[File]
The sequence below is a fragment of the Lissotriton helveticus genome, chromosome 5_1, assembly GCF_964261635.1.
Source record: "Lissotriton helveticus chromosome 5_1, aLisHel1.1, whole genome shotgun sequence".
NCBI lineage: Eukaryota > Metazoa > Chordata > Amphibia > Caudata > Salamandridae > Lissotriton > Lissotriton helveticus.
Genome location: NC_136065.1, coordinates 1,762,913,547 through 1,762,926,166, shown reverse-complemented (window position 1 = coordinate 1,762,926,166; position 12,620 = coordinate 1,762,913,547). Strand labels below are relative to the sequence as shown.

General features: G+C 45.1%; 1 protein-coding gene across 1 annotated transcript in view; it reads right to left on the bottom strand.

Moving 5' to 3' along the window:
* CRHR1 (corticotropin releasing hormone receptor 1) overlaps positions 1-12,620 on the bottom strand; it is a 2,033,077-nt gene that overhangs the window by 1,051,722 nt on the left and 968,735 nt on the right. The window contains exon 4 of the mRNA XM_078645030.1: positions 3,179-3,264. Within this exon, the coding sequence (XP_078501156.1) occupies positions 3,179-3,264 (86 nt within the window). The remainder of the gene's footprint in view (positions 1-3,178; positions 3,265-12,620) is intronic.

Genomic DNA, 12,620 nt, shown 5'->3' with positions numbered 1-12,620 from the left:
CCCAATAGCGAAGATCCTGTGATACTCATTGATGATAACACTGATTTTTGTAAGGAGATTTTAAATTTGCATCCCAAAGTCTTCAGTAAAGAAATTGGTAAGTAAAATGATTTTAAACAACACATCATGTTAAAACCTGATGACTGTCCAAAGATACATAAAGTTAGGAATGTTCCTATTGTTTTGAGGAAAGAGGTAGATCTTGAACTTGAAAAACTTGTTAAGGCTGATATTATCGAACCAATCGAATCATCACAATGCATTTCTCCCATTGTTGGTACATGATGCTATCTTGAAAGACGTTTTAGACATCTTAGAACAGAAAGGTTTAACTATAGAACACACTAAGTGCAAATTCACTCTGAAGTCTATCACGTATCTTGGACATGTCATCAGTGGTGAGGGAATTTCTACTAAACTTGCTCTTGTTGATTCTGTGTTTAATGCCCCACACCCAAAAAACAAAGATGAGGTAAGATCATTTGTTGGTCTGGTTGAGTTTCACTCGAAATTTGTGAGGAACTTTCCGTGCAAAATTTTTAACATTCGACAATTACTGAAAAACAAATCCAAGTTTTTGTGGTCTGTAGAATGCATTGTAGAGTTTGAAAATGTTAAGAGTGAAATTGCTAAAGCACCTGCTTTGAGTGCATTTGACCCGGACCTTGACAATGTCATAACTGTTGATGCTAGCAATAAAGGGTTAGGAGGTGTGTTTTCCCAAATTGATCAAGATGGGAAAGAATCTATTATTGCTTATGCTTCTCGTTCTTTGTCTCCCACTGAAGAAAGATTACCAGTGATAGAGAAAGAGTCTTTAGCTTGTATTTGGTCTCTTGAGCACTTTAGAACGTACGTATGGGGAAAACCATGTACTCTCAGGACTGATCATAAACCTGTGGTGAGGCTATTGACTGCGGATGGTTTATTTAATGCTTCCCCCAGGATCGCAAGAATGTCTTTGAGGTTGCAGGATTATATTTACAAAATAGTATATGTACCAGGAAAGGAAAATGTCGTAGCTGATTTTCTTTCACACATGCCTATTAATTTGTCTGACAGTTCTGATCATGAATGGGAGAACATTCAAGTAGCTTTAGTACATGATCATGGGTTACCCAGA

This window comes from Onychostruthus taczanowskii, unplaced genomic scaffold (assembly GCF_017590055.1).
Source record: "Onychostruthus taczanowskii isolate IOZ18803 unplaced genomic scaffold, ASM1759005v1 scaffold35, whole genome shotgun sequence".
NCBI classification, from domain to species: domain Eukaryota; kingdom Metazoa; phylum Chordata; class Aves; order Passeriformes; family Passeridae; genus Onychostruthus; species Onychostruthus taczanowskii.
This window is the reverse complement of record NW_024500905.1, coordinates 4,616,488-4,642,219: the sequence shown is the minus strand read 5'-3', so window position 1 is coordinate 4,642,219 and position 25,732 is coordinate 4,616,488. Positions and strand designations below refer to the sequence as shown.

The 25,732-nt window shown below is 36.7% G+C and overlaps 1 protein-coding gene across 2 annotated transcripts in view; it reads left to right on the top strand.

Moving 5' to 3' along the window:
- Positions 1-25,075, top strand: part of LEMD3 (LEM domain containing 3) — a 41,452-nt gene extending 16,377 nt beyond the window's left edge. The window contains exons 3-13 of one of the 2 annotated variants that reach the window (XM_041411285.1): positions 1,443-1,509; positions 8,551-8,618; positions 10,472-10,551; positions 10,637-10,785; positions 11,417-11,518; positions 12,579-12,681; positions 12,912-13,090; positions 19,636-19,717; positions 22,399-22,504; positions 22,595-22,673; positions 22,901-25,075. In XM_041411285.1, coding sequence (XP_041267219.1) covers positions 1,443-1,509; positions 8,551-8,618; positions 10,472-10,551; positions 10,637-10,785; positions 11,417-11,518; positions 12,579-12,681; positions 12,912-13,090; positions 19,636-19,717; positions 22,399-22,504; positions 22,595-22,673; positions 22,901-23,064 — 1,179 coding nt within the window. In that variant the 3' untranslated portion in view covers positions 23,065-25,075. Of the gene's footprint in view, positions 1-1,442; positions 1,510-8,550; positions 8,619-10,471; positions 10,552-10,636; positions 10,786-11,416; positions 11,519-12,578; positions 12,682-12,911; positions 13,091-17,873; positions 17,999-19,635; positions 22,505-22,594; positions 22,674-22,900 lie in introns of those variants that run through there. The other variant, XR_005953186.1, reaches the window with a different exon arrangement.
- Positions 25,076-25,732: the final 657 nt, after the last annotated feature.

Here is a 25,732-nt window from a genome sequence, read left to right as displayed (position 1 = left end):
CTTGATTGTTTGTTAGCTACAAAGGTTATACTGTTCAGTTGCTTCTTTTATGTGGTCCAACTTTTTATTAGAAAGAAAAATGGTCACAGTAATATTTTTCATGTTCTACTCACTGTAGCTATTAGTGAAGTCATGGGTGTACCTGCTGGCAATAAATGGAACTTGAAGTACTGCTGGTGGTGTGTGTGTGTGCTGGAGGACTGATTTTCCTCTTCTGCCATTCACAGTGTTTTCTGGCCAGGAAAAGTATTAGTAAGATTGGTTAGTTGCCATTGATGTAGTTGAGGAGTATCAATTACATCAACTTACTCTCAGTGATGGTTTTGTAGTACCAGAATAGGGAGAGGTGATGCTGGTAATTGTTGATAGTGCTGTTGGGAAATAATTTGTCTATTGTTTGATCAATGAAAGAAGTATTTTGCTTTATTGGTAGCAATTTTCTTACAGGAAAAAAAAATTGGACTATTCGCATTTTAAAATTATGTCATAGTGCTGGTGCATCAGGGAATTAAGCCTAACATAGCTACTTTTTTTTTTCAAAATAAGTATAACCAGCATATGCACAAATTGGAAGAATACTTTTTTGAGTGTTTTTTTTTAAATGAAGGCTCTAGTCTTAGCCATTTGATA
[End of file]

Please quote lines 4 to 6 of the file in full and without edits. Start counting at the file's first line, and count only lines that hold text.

Genome location: NC_136065.1, coordinates 1,762,913,547 through 1,762,926,166, shown reverse-complemented (window position 1 = coordinate 1,762,926,166; position 12,620 = coordinate 1,762,913,547). Strand labels below are relative to the sequence as shown.

General features: G+C 45.1%; 1 protein-coding gene across 1 annotated transcript in view; it reads right to left on the bottom strand.

Moving 5' to 3' along the window: